Tami Jo and Barry Braz have lived on their 50-acre property in Oakland for 30 years, where they have transformed timber-less, unproductive land into an ever-growing tree farm through three afforestation projects.

Tami Jo Braz said they couldn’t have done it without the help of the Douglas County service forester and the Oregon State University Extension Service of Douglas County.

The extension service is planning to offer a day of woodland classes through Tree School Umpqua, from 8 a.m. to 5 p.m. March 31 at the Phoenix Charter School, 3131 N.E. Diamond Lake Blvd., Roseburg.

Tami Jo Braz said Tree School provides reference materials and up-to-date information on current topics to help landowners meet their management goals in a friendly and fun setting.

“You connect and network with other landowners who have similar goals and visions for their land,” she added. “You learn what’s working for them and what hasn’t worked, and you’re doing this all under the guidance of great experts.”

She said the landowners in Tree School all have different needs, whether they are just beginning to plant, preparing to harvest or planning to restore their property, but they all want to learn how to improve their land.

“I can’t over-emphasize the value of having that many experts in one place to answer your questions,” Tami Jo Braz said, adding that the expertise covers a wide range of topics.

“There’s unlimited knowledge about trees there,” Barry Braz added. “These people are all very highly qualified in their field.”

The Brazs attended Tree School in 2013 and still refer back to the written materials and online resources they received during the classes.

“Tree School actually takes you from the very beginning of preparing the ground to the biochar, if you want to go that far with it,” Barry Braz said. “The people there are so knowledgeable, it’s just a pretty fantastic thing because you walk away with something positive.”

In the past, Barry Braz took a class on chainsaw use and safety and Tami Jo Braz attended a class to identify the trees and other plants on their property.

This year, the Brazs plan to attend the Tree School sessions on tree identification, tree death and insects, and spacing and thinning in young stands. Barry Braz also plans to go to the class called “Diamonds Under Douglas-fir” while Tami Braz will attend “Talking Forestry.”

With the help of the state forester and the Oregon State University Extension Service, the couple rid their property of the brush, weeds and invasive species that had covered it 30 years ago and planted trees, starting on the north-facing slope.

“It’s really good to have those people on your team because they know how to do it right,” Barry said.

The Brazs also converted an under-productive vineyard into forestland to maximize the land.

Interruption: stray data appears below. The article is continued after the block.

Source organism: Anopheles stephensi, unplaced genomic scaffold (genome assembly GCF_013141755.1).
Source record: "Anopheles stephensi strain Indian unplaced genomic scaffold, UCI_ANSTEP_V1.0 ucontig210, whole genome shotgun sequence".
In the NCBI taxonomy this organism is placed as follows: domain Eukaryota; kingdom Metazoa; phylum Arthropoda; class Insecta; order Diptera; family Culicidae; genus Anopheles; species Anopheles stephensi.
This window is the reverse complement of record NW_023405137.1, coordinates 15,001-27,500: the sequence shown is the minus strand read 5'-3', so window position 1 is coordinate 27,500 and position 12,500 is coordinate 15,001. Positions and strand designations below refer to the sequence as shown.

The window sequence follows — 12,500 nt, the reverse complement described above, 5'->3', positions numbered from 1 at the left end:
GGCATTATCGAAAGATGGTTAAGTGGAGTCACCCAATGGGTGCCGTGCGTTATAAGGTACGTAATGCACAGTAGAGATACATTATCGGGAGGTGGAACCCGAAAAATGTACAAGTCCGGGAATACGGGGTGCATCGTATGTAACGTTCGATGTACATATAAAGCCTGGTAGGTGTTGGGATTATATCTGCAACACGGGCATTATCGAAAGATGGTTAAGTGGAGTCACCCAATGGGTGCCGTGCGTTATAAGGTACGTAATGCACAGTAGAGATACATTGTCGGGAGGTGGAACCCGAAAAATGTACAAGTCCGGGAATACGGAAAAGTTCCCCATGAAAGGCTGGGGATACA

“Our main goal is to be good stewards of this land that God has given us to take care of for just a while,” Tami Jo Braz said. “We’re just trying to do the best we can with what we have.”

The Extension Service helped the couple create a management plan for their property, pointing out which parts of the land would be best for certain trees while others would be better to leave open for wildlife habitat.

After their last planting in 2003, the couple was named the 2004 Tree Farmers of the Year through the Douglas Small Woodlands Association, of which they are members.

“Small woodland owners are key to sustainable forestry in Oregon because there’s a large amount of federal and state lands that are tied up, so landowners are free to utilize their land in a productive way that they see fit,” Tami Jo Braz said.

She said people who plant trees take a long-term view of the land and think about not only themselves but the common good.

“Someone is sitting in the shade today because someone planted a tree a long time ago,” Tami Jo Braz quoted Warren Buffett. “It’s true, we planted those trees, and they’re shade, they’re squashing out the invasive species and someone else will walk underneath them after us.”

The Brazs said they don’t plan to harvest their trees, but let them grow. Barry Braz said every tree farmer at Tree School has a huge connection to the earth.

“The biggest reward is to walk under the trees that you planted,” Barry Braz said.

Participants of Tree School can take up to four of the 28 available classes about forest insects, oak woodlands, forest management planning, timber taxes, biochar, carbon and more. They are also welcome to eat a catered lunch and enter to win in a raffle.

Participants must register before March 19, and registration is $75 per person. For registration and more information, visit http://extension.oregonstate.edu/douglas/treeschool or contact 541-672-4461, holly.burton@oregonstate.edu.

Reporter Emily Hoard can be reached at 541-957-4217 or ehoard@nrtoday.com. Or follow her on Twitter @hoard_emily.

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Outdoors and Natural Resources Reporter

Emily Hoard is the business, outdoors and natural resources reporter for The News-Review. She can be reached at 541-957-4217 or by email at ehoard@nrtoday.com. Follow her on Twitter @hoard_emily.

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